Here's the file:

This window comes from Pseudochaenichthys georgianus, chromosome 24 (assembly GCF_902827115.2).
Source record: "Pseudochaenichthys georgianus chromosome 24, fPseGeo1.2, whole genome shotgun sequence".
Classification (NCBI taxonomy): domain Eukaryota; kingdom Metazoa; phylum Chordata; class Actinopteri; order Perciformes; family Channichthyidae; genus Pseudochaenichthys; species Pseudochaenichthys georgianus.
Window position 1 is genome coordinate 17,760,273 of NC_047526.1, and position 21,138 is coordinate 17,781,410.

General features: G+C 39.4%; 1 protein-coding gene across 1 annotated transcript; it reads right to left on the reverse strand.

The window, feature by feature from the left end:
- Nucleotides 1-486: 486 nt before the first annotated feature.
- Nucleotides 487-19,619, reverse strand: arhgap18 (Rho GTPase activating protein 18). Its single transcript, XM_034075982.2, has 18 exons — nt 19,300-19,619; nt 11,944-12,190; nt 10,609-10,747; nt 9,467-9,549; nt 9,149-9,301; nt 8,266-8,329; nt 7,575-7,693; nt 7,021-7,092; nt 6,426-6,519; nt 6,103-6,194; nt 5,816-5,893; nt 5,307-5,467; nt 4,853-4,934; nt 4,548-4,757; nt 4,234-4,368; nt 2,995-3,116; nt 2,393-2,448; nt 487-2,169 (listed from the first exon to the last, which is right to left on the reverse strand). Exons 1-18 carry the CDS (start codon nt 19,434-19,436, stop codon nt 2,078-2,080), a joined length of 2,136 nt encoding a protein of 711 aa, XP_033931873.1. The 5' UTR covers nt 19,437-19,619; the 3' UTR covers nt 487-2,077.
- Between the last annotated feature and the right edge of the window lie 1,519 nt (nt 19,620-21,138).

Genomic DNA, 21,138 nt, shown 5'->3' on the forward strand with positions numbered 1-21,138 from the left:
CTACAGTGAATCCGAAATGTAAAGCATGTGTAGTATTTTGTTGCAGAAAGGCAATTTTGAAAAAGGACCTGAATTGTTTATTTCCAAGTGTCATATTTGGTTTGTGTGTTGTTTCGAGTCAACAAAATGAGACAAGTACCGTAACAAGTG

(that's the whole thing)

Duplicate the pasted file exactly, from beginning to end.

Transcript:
This window comes from Pseudochaenichthys georgianus, chromosome 24 (assembly GCF_902827115.2).
Source record: "Pseudochaenichthys georgianus chromosome 24, fPseGeo1.2, whole genome shotgun sequence".
Classification (NCBI taxonomy): domain Eukaryota; kingdom Metazoa; phylum Chordata; class Actinopteri; order Perciformes; family Channichthyidae; genus Pseudochaenichthys; species Pseudochaenichthys georgianus.
Window position 1 is genome coordinate 17,760,273 of NC_047526.1, and position 21,138 is coordinate 17,781,410.

General features: G+C 39.4%; 1 protein-coding gene across 1 annotated transcript; it reads right to left on the reverse strand.

The window, feature by feature from the left end:
- Nucleotides 1-486: 486 nt before the first annotated feature.
- Nucleotides 487-19,619, reverse strand: arhgap18 (Rho GTPase activating protein 18). Its single transcript, XM_034075982.2, has 18 exons — nt 19,300-19,619; nt 11,944-12,190; nt 10,609-10,747; nt 9,467-9,549; nt 9,149-9,301; nt 8,266-8,329; nt 7,575-7,693; nt 7,021-7,092; nt 6,426-6,519; nt 6,103-6,194; nt 5,816-5,893; nt 5,307-5,467; nt 4,853-4,934; nt 4,548-4,757; nt 4,234-4,368; nt 2,995-3,116; nt 2,393-2,448; nt 487-2,169 (listed from the first exon to the last, which is right to left on the reverse strand). Exons 1-18 carry the CDS (start codon nt 19,434-19,436, stop codon nt 2,078-2,080), a joined length of 2,136 nt encoding a protein of 711 aa, XP_033931873.1. The 5' UTR covers nt 19,437-19,619; the 3' UTR covers nt 487-2,077.
- Between the last annotated feature and the right edge of the window lie 1,519 nt (nt 19,620-21,138).

Genomic DNA, 21,138 nt, shown 5'->3' on the forward strand with positions numbered 1-21,138 from the left:
CTACAGTGAATCCGAAATGTAAAGCATGTGTAGTATTTTGTTGCAGAAAGGCAATTTTGAAAAAGGACCTGAATTGTTTATTTCCAAGTGTCATATTTGGTTTGTGTGTTGTTTCGAGTCAACAAAATGAGACAAGTACCGTAACAAGTG